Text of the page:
A disaster to begin with’

A physical ID wouldn’t have precluded all of these issues. It’s unfortunately extremely common for rough sleepers to lose personal items such as phones and identity documents while on the streets, or to have these items stolen.

This is one reason why making access to services and social assistance dependent on a person’s immigration status is a disaster to begin with.

But the simplicity of a physical ID would have helped. Apart from anything else, it’s (unfortunately!) a system that people are used to and understand. A digital-only system further entrenches the kind of structural inequality that already renders people with lower levels of English, digital literacy and social capital less likely to access their rights.

The bureaucratic issues I’ve described in this blog usually don’t make headlines, not least because they’re fairly boring to read and write about. But the effects on people’s lives are real and—as in the Windrush Scandal—potentially catastrophic.

In a well-functioning democracy those in power would work that to ensure the basics of life, including housing and a decent standard of living, were easily accessible by everyone. (This is the vision we outline in our 2021 research report on the rights of homeless EU citizens after Brexit.) By contrast, and as JL, a PILC client, puts it, ‘[t]his system was created for people with easy lives’.

the3Million has been running a campaign to #fixthedigitalstatus


 

2Feb 2022

Q&A: Why housing associations must protect survivors

2nd February 2022|Case Q&A, Domestic abuse, Housing|

Image: Nicobobinus – licensed under CC BY-NC 2.0

We’re in the High Court today for a hearing on a judicial-review challenge our client is bringing against Network Homes.

The challenge relates to the housing association’s refusal to allow T, a domestic abuse survivor, to move to new accommodation where she and her children will be safe. The court will also consider in what circumstances judicial review challenges can be brought against housing associations.

In the latest in our series of Q&As on PILC legal cases, we outline the basis for the challenge and explore the wider issues raised by our client’s case.

What’s the issue?

T lives with her children in a flat that she rents from the housing association Network Homes. T’s ex-partner was physically and emotionally abusive both during and after their relationship and continues to present a risk to T and her children.

In early 2021 T applied for a management transfer that would allow her to move to new accommodation where she and her children would be safe. (A management transfer is when a local authority or housing association allows a tenant to transfer to new accommodation because of exceptional circumstances.)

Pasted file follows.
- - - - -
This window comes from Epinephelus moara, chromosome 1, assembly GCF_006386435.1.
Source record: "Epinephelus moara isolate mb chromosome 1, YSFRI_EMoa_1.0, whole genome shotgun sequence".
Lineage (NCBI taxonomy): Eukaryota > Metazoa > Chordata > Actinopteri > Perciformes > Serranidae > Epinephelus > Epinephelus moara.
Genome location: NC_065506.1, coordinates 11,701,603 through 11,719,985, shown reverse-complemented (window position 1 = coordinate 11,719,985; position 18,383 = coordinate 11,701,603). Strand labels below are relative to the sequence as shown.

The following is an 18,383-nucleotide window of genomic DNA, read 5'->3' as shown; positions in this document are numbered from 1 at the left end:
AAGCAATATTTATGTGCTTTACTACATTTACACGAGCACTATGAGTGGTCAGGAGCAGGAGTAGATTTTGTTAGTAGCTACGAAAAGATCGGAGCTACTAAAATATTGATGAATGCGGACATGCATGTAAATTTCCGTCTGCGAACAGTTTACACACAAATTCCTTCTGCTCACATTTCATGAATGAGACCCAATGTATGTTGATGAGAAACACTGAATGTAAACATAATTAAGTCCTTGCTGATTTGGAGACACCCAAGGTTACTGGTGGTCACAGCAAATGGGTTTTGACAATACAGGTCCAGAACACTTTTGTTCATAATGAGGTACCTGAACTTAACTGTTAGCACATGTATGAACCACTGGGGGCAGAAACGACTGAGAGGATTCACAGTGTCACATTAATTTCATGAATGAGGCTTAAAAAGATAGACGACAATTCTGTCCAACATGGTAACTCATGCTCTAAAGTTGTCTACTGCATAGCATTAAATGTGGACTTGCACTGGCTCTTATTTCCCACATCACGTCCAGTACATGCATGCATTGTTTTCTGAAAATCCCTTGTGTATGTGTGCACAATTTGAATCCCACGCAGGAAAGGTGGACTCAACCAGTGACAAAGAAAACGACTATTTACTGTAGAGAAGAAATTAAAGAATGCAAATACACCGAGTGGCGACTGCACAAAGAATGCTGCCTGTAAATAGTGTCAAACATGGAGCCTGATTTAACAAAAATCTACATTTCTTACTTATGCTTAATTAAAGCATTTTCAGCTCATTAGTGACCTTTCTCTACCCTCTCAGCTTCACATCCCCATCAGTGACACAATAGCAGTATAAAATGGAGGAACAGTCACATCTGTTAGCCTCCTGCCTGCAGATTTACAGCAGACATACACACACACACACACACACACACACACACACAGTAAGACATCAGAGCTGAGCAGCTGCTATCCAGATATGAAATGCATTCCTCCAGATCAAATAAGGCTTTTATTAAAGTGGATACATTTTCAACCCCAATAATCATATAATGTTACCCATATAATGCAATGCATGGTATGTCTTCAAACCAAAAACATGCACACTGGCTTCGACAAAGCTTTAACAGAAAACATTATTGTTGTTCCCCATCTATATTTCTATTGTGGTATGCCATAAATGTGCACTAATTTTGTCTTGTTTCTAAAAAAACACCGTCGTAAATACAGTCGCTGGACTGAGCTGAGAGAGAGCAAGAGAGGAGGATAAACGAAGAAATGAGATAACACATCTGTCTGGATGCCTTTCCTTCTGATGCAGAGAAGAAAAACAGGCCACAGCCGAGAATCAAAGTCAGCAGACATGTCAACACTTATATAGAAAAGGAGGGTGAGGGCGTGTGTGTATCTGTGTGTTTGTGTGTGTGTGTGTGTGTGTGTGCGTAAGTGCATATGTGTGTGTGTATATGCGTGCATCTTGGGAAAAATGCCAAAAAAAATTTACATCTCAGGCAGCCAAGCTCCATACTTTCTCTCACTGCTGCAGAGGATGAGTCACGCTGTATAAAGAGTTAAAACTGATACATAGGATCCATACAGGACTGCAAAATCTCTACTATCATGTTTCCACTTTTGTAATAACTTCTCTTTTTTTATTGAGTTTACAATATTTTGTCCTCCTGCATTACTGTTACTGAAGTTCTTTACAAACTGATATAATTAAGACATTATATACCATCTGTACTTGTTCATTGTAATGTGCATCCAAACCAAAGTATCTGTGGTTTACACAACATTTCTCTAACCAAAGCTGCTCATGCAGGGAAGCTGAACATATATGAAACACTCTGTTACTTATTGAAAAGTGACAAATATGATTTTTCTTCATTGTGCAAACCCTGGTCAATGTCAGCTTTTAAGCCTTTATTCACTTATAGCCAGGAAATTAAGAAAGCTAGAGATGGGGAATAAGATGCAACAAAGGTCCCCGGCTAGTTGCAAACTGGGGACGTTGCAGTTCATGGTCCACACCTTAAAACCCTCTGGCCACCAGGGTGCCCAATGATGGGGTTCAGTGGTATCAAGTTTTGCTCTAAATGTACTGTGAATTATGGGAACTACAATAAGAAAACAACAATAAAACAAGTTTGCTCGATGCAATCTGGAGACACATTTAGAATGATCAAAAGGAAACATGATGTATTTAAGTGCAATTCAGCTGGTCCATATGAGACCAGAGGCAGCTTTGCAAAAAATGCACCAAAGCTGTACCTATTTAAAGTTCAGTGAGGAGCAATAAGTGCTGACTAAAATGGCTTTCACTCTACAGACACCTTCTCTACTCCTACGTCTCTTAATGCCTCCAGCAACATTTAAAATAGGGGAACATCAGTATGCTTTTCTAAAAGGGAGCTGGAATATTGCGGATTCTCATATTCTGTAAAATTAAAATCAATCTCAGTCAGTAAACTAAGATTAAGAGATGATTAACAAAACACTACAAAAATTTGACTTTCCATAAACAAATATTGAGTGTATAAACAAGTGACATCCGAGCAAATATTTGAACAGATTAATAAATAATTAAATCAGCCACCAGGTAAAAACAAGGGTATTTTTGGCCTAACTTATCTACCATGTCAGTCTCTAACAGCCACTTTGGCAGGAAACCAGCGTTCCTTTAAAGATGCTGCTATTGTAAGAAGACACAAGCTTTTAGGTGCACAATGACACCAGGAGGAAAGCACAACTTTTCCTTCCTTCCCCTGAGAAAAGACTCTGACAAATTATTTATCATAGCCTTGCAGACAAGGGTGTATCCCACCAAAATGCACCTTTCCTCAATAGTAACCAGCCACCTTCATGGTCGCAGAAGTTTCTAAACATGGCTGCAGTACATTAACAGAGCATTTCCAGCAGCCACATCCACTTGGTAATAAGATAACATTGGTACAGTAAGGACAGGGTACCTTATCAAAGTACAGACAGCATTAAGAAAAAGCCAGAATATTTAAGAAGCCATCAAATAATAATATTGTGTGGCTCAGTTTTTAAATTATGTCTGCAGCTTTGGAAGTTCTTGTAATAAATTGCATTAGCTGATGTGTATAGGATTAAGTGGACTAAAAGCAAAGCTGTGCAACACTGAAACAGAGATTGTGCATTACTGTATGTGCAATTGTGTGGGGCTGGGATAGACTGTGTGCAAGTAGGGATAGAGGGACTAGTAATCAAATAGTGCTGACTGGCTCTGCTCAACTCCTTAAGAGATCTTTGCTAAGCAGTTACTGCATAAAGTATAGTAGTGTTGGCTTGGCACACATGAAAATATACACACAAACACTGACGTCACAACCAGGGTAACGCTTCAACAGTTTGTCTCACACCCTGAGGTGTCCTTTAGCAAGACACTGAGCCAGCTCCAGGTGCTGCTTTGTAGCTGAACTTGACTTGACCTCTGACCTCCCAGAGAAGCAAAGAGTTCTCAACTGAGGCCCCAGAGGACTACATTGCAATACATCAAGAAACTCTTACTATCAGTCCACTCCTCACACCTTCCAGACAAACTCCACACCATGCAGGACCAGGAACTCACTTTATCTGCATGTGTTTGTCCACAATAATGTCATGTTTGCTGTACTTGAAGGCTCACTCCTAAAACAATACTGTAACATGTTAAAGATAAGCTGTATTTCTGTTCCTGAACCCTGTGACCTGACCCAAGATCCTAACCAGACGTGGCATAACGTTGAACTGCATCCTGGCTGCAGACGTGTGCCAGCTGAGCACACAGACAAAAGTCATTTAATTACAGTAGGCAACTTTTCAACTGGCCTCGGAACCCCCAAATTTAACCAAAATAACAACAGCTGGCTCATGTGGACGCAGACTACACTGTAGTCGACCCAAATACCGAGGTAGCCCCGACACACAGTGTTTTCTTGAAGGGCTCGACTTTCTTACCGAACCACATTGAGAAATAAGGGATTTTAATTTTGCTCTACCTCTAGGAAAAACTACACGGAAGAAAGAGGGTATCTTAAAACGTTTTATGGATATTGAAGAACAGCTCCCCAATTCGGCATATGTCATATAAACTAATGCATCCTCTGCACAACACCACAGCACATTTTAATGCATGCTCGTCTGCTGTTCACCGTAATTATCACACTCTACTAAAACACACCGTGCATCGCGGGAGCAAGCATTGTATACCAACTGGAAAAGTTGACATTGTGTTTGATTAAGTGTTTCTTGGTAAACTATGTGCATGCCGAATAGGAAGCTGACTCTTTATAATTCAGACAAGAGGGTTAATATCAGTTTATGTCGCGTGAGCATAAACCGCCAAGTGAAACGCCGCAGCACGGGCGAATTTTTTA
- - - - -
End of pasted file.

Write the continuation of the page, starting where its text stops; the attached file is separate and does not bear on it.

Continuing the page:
In July Network Homes refused to grant T’s request.

Why is this a problem?

T has bravely taken steps to protect herself and her children from further abuse by engaging with domestic abuse charities, seeking civil protective orders and now by requesting a move. Network Homes’ refusal to grant her a management transfer means she and her children remain at risk from her ex-partner.

The housing association’s own policy states that the ‘exceptional circumstances’ that might lead to a request for a management transfer being granted include ‘[where] there is a severe or immediate risk to life or personal safety of a […] resident because of domestic violence, harassment, hate crime, safeguarding issues or [if they become the] victim of a serious crime.’

But they have said that the domestic abuse in T’s case does not meet their threshold, outlined in a sub-policy, of constituting a ‘threat to life and limb’. They have suggested she could instead seek a civil injunction against the perpetrator (which she has done) and report any new incidents of abuse to the police.

Are other people experiencing this same problem?

Yes. Councils and housing associations across London are imposing excessively high thresholds when it comes to survivors’ access to management transfers. This is despite the passage of the Domestic Abuse Act 2021, which provides a statutory definition of domestic abuse going beyond physical violence and was designed to make it easier for survivors to retain secure tenancies.

What are the legal grounds of our challenge?

We are arguing that Network Homes’s decision to refuse our client’s application for a management transfer on the basis that ‘she was unable to provide any evidence of threats to life or limb’ is unlawful because it takes an excessively restrictive view of domestic abuse, limiting it to acts of physical violence. We say that the housing association’s decision goes against its own published policy.

Network Homes have claimed that T ‘could approach the police or local authority to take more immediate and effective action’ as an alternative to the housing association moving her to new accommodation. But when T did approach her local authority, it confirmed that it supported her application for a management transfer. There was no suggestion that the council could or would accommodate her instead.

In our view, expecting survivors to approach their local authority places them in the invidious position of having to choose between their current stable accommodation and taking their chances with whatever (likely precarious) accommodation the council may provide.

Finally, Network Homes’ sub-policy requires domestic abuse cited in support of an application for a management transfer to have been reported to the police or a MARAC. We are arguing that this is both irrational and indirectly discriminatory.

It is irrational, in our view, because of the widely acknowledged fact that many survivors do not report abuse to the police or other public authorities. Therefore, the absence of a police or MARAC report does not indicate an absence of risk.